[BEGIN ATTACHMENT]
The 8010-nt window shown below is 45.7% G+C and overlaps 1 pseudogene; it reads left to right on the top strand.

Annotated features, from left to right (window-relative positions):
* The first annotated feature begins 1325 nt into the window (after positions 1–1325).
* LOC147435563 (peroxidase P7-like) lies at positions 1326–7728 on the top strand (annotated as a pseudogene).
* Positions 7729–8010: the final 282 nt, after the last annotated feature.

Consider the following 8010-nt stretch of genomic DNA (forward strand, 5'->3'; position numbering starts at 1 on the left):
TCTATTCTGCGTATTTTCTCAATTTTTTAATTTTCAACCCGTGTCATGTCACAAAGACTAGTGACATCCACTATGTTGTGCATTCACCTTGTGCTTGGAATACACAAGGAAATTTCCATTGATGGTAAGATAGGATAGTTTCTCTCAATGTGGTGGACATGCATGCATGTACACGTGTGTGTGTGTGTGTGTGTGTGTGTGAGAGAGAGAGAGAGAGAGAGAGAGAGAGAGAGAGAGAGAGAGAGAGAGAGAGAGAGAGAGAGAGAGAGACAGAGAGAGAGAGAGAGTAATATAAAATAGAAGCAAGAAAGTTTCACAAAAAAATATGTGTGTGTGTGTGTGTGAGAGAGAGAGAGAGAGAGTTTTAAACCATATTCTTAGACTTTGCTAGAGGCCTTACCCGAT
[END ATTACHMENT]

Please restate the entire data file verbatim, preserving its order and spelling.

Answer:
The 8010-nt window shown below is 45.7% G+C and overlaps 1 pseudogene; it reads left to right on the top strand.

Annotated features, from left to right (window-relative positions):
* The first annotated feature begins 1325 nt into the window (after positions 1–1325).
* LOC147435563 (peroxidase P7-like) lies at positions 1326–7728 on the top strand (annotated as a pseudogene).
* Positions 7729–8010: the final 282 nt, after the last annotated feature.

Consider the following 8010-nt stretch of genomic DNA (forward strand, 5'->3'; position numbering starts at 1 on the left):
TCTATTCTGCGTATTTTCTCAATTTTTTAATTTTCAACCCGTGTCATGTCACAAAGACTAGTGACATCCACTATGTTGTGCATTCACCTTGTGCTTGGAATACACAAGGAAATTTCCATTGATGGTAAGATAGGATAGTTTCTCTCAATGTGGTGGACATGCATGCATGTACACGTGTGTGTGTGTGTGTGTGTGTGTGTGAGAGAGAGAGAGAGAGAGAGAGAGAGAGAGAGAGAGAGAGAGAGAGAGAGAGAGAGAGAGAGAGAGAGACAGAGAGAGAGAGAGAGTAATATAAAATAGAAGCAAGAAAGTTTCACAAAAAAATATGTGTGTGTGTGTGTGTGAGAGAGAGAGAGAGAGAGTTTTAAACCATATTCTTAGACTTTGCTAGAGGCCTTACCCGAT